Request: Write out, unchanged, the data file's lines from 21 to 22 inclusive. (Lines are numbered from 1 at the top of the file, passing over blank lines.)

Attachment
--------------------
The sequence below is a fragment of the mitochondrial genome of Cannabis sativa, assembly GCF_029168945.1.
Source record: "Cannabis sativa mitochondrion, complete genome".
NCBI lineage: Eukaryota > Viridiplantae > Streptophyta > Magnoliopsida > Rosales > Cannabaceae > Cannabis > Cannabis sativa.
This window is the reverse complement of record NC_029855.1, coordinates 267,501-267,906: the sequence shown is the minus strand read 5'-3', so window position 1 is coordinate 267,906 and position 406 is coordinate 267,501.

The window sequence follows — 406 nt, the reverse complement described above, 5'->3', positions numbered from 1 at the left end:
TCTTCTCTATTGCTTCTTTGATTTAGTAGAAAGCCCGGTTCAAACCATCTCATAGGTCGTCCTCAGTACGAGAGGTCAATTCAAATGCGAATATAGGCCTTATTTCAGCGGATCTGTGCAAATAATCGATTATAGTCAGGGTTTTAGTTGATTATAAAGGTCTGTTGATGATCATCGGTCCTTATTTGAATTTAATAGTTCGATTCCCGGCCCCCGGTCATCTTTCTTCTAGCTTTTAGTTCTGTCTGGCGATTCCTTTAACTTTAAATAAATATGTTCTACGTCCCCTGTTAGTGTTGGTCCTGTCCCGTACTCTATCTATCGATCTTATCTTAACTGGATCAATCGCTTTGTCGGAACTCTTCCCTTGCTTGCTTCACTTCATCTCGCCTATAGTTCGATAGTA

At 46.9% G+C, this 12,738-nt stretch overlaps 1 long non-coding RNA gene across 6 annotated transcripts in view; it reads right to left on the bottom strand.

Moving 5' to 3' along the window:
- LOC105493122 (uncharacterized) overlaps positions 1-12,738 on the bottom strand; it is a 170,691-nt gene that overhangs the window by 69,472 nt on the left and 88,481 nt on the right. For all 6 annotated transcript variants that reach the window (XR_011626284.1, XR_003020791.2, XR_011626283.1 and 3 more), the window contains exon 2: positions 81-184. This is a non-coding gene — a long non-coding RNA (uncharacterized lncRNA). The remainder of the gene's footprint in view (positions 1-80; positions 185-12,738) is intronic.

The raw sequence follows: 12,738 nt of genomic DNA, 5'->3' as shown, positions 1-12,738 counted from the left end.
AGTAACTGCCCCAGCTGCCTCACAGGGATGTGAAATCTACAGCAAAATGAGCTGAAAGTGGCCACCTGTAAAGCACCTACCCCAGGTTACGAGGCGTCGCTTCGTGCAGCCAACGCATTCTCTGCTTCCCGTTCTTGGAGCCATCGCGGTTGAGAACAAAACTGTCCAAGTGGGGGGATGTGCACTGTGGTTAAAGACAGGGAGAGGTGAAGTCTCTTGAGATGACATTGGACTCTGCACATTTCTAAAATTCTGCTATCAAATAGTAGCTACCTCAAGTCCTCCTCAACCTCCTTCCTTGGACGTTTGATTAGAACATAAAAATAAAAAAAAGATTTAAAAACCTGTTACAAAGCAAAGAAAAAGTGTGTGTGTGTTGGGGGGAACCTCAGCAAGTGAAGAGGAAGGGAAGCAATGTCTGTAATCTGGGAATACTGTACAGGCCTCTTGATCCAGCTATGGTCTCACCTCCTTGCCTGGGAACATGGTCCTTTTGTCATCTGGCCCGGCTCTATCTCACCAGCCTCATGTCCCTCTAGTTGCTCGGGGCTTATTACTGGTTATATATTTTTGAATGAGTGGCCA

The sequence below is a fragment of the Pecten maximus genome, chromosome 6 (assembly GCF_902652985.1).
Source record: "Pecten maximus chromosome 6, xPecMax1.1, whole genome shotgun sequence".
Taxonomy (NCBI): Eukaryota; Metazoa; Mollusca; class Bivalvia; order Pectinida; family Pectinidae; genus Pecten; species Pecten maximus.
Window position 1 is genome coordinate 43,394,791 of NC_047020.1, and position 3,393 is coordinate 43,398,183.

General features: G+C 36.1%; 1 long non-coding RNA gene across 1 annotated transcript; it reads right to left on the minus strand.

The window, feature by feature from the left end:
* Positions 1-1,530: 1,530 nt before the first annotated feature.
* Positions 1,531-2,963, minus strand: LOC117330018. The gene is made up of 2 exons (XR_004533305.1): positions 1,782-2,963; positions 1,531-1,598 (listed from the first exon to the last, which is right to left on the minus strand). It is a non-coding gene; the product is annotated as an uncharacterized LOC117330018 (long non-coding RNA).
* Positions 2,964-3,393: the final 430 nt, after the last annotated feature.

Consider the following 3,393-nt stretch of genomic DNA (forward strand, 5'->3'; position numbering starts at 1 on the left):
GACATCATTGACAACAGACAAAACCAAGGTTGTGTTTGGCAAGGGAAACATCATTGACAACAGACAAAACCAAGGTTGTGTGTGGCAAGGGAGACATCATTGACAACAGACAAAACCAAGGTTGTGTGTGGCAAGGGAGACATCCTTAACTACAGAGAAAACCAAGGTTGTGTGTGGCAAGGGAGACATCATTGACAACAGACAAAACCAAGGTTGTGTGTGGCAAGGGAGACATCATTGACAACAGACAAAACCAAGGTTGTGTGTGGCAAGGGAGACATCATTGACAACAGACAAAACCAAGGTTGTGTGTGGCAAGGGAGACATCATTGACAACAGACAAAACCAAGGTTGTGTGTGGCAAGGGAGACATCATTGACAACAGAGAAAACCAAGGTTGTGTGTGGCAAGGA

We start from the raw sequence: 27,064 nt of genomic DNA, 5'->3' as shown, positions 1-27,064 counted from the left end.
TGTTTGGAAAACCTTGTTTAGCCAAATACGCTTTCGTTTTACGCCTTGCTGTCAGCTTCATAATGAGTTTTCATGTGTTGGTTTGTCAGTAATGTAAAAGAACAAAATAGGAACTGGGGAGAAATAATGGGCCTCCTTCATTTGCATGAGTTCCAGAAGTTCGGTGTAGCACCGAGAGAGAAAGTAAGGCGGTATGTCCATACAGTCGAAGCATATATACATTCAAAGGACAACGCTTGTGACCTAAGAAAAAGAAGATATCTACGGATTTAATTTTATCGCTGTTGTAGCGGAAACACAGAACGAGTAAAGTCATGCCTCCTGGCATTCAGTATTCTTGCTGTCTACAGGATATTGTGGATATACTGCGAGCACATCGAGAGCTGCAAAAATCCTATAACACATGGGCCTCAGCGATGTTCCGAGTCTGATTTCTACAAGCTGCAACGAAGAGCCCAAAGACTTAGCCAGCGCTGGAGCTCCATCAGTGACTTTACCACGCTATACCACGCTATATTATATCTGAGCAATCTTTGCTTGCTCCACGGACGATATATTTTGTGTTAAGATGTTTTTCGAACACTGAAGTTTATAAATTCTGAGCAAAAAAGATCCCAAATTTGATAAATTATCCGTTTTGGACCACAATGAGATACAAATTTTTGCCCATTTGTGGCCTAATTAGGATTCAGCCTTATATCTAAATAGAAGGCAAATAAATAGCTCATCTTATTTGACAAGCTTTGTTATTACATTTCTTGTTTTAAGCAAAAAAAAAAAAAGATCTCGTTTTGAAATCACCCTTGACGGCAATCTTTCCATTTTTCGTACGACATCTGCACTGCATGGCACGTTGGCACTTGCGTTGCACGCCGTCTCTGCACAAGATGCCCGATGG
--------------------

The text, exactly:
Consider the following 3,393-nt stretch of genomic DNA (forward strand, 5'->3'; position numbering starts at 1 on the left):
GACATCATTGACAACAGACAAAACCAAGGTTGTGTTTGGCAAGGGAAACATCATTGACAACAGACAAAACCAAGGTTGTGTGTGGCAAGGGAGACATCATTGACAACAGACAAAACCAAGGTTGTGTGTGGCAAGGGAGACATCCTTAACTACAGAGAAAACCAAGGTTGTGTGTGGCAAGGGAGACATCATTGACAACAGACAAAACCAAGGTTGTGTGTGGCAAGGGAGACATCATTGACAACAGACAAAACCAAGGTTGTGTGTGGCAAGGGAGACATCATTGACAACAGACAAAACCAAGGTTGTGTGTGGCAAGGGAGACATCATTGACAACAGACAAAACCAAGGTTGTGTGTGGCAAGGGAGACATCATTGACAACAGAGAAAACCAAGGTTGTGTGTGGCAAGGA